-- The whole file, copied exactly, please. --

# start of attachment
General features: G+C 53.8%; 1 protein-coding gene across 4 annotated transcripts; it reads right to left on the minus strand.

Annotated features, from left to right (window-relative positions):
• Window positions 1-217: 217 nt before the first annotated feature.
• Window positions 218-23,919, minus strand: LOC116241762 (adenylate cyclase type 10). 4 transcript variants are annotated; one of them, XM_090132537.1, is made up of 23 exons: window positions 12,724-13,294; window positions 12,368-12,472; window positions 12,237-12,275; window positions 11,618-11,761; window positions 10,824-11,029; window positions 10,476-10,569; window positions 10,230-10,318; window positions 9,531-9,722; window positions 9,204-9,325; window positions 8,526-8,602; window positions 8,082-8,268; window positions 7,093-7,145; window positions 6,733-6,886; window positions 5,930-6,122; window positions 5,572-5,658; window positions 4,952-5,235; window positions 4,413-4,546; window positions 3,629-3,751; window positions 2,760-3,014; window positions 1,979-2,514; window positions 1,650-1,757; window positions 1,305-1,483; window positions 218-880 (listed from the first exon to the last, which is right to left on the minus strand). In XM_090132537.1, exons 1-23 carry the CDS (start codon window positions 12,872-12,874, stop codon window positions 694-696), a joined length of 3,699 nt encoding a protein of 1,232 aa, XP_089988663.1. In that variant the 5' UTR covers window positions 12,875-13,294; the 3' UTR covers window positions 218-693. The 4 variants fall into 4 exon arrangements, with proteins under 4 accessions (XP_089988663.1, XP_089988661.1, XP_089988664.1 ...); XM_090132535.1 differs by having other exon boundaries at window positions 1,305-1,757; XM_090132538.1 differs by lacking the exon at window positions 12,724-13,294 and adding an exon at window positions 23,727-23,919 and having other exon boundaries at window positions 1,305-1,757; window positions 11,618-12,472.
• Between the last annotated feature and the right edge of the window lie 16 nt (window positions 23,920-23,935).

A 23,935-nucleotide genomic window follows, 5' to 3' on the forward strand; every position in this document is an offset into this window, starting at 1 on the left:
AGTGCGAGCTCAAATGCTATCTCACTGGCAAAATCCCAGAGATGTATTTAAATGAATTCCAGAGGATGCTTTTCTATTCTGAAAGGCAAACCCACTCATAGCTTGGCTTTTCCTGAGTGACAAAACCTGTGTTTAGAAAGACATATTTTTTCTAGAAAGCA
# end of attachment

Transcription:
General features: G+C 53.8%; 1 protein-coding gene across 4 annotated transcripts; it reads right to left on the minus strand.

Annotated features, from left to right (window-relative positions):
• Window positions 1-217: 217 nt before the first annotated feature.
• Window positions 218-23,919, minus strand: LOC116241762 (adenylate cyclase type 10). 4 transcript variants are annotated; one of them, XM_090132537.1, is made up of 23 exons: window positions 12,724-13,294; window positions 12,368-12,472; window positions 12,237-12,275; window positions 11,618-11,761; window positions 10,824-11,029; window positions 10,476-10,569; window positions 10,230-10,318; window positions 9,531-9,722; window positions 9,204-9,325; window positions 8,526-8,602; window positions 8,082-8,268; window positions 7,093-7,145; window positions 6,733-6,886; window positions 5,930-6,122; window positions 5,572-5,658; window positions 4,952-5,235; window positions 4,413-4,546; window positions 3,629-3,751; window positions 2,760-3,014; window positions 1,979-2,514; window positions 1,650-1,757; window positions 1,305-1,483; window positions 218-880 (listed from the first exon to the last, which is right to left on the minus strand). In XM_090132537.1, exons 1-23 carry the CDS (start codon window positions 12,872-12,874, stop codon window positions 694-696), a joined length of 3,699 nt encoding a protein of 1,232 aa, XP_089988663.1. In that variant the 5' UTR covers window positions 12,875-13,294; the 3' UTR covers window positions 218-693. The 4 variants fall into 4 exon arrangements, with proteins under 4 accessions (XP_089988663.1, XP_089988661.1, XP_089988664.1 ...); XM_090132535.1 differs by having other exon boundaries at window positions 1,305-1,757; XM_090132538.1 differs by lacking the exon at window positions 12,724-13,294 and adding an exon at window positions 23,727-23,919 and having other exon boundaries at window positions 1,305-1,757; window positions 11,618-12,472.
• Between the last annotated feature and the right edge of the window lie 16 nt (window positions 23,920-23,935).

A 23,935-nucleotide genomic window follows, 5' to 3' on the forward strand; every position in this document is an offset into this window, starting at 1 on the left:
AGTGCGAGCTCAAATGCTATCTCACTGGCAAAATCCCAGAGATGTATTTAAATGAATTCCAGAGGATGCTTTTCTATTCTGAAAGGCAAACCCACTCATAGCTTGGCTTTTCCTGAGTGACAAAACCTGTGTTTAGAAAGACATATTTTTTCTAGAAAGCA